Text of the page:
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    ABSTRACT: Despite advances in treatment modalities, head and neck squamous cell carcinoma (HNSCC) remains a challenge to treat with poor survival and high morbidity, necessitating a therapy with greater efficacy. EDC22 is an extracellular drug conjugate of the monoclonal antibody targeting CD147 (glycoprotein highly expressed on HNSCC cells) linked with a small drug molecule inhibitor of Na, K-ATPase. In this study, EDC22's potential as a treatment modality for HNSCC was performed. HNSCC cell lines (FADU, OSC-19, Cal27, SCC-1) were cultured in vitro and proliferation and cell viability were assessed following treatment with a range of concentrations of EDC22 (0.25-5.00μg/mL). Mice bearing HNSCC xenografts (OSC-19, SCC-1) were treated with either EDC22 (3-10mg/kg), anti-CD147 monoclonal antibody, cisplatin (1mg/kg) or radiation therapy (2Gy/week) monotherapy or in combination. In vitro, treatment with minimal concentration of EDC22 (0.25μg/mL) significantly decreased cellular proliferation and cell viability (p<0.0001). In vivo, systemic treatment with EDC22 significantly decreased primary tumor growth rate in both an orthotopic mouse model (OSC-19) and a flank tumor mouse model (SCC-1) (p<0.05). In addition, EDC22 therapy resulted in a greater reduction in tumor growth in vivo compared to radiation monotherapy (p<0.05) and a similar reduction in tumor growth compared to cisplatin monotherapy. Combination therapy provided no significant further reduction in tumor growth relative to EDC22 monotherapy. EDC22 is a potent inhibitor of HNSCC cell proliferation in vitro and in vivo, warranting further investigations of its clinical potential in the treatment of HNSCC.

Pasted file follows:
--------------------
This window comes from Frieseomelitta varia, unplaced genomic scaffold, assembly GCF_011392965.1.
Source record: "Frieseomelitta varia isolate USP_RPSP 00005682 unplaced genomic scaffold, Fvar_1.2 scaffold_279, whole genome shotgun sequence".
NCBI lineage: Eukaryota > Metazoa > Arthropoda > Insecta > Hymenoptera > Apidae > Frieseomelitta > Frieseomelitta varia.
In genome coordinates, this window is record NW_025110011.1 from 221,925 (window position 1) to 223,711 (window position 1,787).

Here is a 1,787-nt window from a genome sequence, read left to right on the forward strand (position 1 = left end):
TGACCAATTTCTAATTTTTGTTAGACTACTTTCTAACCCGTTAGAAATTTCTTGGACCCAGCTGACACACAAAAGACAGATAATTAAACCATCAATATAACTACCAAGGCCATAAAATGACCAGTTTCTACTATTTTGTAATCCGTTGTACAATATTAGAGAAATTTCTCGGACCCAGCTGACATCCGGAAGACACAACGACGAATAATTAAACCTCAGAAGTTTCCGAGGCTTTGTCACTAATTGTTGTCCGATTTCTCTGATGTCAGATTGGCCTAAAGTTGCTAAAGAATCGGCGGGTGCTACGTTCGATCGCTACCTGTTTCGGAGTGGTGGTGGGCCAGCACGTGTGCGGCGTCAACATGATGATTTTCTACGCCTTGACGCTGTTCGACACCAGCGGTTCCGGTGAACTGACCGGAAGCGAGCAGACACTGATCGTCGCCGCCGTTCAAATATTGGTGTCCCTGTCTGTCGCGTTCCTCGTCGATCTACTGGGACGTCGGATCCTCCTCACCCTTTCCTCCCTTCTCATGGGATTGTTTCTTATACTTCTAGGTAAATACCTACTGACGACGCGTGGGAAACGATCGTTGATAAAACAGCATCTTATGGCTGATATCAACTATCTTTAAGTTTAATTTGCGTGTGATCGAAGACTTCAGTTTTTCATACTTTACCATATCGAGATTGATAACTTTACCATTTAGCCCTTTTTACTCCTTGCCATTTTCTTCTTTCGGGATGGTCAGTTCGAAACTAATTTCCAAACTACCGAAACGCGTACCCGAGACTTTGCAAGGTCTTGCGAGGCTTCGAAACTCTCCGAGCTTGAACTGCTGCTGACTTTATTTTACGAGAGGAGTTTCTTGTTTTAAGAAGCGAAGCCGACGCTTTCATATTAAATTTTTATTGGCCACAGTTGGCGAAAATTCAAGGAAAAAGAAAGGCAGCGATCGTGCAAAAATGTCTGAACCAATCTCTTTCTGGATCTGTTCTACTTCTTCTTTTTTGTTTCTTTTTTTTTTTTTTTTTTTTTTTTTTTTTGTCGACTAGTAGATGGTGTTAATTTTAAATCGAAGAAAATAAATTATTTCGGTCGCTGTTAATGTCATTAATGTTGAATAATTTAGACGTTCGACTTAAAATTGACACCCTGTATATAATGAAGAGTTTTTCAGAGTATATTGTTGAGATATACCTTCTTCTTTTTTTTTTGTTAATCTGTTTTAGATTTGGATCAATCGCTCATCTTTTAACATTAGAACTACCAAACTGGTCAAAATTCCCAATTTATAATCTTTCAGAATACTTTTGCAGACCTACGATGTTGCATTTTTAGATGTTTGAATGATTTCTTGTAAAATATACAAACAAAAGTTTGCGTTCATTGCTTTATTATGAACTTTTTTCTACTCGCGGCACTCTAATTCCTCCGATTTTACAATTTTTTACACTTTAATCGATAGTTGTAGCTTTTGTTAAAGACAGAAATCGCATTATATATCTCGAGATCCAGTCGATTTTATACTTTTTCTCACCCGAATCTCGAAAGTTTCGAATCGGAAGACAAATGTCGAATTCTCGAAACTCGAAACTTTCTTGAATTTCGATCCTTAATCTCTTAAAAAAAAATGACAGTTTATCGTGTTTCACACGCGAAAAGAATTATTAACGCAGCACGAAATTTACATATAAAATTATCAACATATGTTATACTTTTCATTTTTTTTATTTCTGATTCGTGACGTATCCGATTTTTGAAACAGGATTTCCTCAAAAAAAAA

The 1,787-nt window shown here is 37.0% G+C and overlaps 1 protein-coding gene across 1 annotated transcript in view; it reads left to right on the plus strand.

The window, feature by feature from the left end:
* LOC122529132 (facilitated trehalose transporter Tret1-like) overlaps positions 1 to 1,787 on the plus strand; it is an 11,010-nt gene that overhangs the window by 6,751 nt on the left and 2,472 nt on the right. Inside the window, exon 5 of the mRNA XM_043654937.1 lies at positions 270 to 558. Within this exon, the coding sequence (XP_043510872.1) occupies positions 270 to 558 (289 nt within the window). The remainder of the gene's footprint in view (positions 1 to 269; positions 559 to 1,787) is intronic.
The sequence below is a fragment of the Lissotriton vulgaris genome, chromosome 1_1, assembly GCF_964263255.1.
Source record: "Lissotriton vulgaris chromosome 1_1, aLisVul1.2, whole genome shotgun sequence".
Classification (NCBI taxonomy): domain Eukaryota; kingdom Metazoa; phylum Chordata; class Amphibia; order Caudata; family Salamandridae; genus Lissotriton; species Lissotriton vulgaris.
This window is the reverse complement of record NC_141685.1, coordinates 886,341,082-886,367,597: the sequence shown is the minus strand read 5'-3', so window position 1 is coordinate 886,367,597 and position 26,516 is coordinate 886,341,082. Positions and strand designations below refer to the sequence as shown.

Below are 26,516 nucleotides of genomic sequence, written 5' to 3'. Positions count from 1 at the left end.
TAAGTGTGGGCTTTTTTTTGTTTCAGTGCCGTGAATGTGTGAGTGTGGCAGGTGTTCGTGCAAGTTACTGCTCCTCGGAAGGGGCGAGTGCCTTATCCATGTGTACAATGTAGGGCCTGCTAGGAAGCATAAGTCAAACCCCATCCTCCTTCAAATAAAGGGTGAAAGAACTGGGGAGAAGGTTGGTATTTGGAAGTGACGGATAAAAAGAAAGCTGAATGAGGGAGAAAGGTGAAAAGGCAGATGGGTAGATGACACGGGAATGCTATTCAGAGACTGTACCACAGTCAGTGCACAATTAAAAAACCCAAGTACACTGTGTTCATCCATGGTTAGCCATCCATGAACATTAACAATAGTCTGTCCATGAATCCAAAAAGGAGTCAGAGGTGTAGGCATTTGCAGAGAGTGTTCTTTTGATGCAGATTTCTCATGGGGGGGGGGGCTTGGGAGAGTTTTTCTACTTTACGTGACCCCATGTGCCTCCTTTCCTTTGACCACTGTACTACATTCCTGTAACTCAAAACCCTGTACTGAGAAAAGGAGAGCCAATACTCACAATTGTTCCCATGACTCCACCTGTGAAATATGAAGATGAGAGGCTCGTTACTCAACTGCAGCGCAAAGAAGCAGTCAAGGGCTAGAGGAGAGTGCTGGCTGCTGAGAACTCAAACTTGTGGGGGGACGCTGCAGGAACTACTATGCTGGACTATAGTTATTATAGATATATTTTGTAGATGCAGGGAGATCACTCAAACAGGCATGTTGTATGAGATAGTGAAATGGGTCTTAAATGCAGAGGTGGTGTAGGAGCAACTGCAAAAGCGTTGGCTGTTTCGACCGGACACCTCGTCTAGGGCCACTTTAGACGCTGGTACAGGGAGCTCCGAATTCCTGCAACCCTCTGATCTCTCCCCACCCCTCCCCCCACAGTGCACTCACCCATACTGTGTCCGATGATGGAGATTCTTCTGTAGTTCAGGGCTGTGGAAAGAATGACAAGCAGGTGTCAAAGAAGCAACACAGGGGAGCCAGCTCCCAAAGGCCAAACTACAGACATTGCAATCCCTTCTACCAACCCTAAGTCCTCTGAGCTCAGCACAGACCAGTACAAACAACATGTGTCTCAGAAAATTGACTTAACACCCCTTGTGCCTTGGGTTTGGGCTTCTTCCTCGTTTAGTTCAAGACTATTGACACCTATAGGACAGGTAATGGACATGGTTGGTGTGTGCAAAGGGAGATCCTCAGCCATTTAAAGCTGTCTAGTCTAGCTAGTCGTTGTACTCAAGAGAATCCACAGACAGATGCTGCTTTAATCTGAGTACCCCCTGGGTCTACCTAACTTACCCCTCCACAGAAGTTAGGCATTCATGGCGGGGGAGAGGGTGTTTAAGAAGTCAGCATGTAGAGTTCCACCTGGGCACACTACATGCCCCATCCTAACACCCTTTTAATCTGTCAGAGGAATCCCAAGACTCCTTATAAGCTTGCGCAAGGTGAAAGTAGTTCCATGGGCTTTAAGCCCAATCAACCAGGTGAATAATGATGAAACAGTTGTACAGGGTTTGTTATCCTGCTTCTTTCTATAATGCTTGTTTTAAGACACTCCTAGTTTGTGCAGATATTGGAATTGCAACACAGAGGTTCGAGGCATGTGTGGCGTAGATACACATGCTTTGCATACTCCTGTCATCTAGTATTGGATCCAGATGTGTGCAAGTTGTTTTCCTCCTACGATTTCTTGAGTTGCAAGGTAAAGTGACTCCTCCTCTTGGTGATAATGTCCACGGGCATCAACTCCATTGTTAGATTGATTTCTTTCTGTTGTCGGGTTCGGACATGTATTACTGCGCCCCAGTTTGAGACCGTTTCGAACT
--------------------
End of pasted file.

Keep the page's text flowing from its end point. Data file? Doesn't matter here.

Oral Oncology 08/2013; · 2.70 Impact Factor

Publication Stats

1k Citations
333.65 Total Impact Points